Jump to ContentJump to Main Navigation
Pilgrimage and PowerThe Kumbh Mela in Allahabad, 1765-1954$
Users without a subscription are not able to see the full content.

Kama Maclean

Print publication date: 2008

Print ISBN-13: 9780195338942

Published to Oxford Scholarship Online: September 2008

DOI: 10.1093/acprof:oso/9780195338942.001.0001

Show Summary Details
Page of

PRINTED FROM OXFORD SCHOLARSHIP ONLINE (www.oxfordscholarship.com). (c) Copyright Oxford University Press, 2019. All Rights Reserved. An individual user may print out a PDF of a single chapter of a monograph in OSO for personal use. date: 05 December 2019

 The Sarkari Mela

 The Sarkari Mela

The Allahabad Kumbh, 1954

(p.191) 6 The Sarkari Mela
Pilgrimage and Power

Kama Maclean (Contributor Webpage)

Oxford University Press

The newly independent government took a prominent role in encouraging people to attend the first Kumbh after independence, which was held in a spirit of celebration. If critics of the British administration of the festival had pointed to its heavy handedness and a sense of dismissiveness of the “heathen beliefs” that were enacted at the mela, the Indian administration of it was to be characterised by a more encouraging ethos. Sadly, hundreds of pilgrims died on the biggest bathing day, largely as a result of crowd mismanagement, which the subsequent inquiry blamed largely on the aggressive actions of a band of sadhus. The findings of the official inquiry were not well accepted, as attested to by a thriving oral tradition which maintains that there was a cover-up in the inquiry. This chapter examines closely the Kumbh Tragedy, examining a range of evidence, analysing the recriminations and debates and that attempted to reimagine the relationship between the state and religious events. The chapter concludes with a brief overview of government-mela interactions since independence.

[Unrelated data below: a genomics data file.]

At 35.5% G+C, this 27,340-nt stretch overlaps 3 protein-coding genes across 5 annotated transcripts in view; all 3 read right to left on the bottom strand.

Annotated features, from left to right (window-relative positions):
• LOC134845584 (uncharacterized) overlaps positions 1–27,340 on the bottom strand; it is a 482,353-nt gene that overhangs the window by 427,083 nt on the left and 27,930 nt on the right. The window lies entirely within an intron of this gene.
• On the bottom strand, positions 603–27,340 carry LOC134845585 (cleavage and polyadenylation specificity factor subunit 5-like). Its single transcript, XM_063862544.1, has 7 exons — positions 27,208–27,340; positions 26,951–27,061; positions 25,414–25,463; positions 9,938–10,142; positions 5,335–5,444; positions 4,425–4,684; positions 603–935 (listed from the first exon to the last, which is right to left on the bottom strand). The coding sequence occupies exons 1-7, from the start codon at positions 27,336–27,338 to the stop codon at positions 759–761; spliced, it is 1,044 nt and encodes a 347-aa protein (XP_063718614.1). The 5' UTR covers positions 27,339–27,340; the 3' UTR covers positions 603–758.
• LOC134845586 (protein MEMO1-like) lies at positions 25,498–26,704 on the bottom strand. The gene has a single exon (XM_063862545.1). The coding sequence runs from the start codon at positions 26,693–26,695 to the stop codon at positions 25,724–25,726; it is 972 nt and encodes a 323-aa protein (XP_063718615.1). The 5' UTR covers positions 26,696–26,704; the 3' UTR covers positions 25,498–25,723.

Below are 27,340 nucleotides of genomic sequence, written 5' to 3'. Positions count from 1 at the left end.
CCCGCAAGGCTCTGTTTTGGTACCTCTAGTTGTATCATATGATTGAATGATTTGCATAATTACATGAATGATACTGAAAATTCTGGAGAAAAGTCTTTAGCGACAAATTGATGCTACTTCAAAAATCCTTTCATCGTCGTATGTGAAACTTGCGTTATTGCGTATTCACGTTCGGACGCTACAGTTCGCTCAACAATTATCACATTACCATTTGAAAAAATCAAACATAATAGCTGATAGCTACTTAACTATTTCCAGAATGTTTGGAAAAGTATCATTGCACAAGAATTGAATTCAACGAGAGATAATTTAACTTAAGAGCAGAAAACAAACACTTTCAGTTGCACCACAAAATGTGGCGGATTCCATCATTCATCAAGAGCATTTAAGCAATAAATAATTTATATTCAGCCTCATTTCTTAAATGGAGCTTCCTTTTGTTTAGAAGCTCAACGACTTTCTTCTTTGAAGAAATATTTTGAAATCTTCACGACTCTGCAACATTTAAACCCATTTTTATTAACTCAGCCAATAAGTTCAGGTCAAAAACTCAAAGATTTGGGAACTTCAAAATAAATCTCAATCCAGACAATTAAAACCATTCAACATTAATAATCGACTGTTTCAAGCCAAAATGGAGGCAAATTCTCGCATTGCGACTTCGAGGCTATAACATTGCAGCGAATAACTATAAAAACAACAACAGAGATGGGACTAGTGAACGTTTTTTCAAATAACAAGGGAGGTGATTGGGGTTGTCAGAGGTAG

Keywords:   postcolonialism, nation, peasants, modernity, pilgrims, risk management, Hindu politics, Kambh Tragedy

Oxford Scholarship Online requires a subscription or purchase to access the full text of books within the service. Public users can however freely search the site and view the abstracts and keywords for each book and chapter.

Please, subscribe or login to access full text content.

If you think you should have access to this title, please contact your librarian.

To troubleshoot, please check our FAQs , and if you can't find the answer there, please contact us .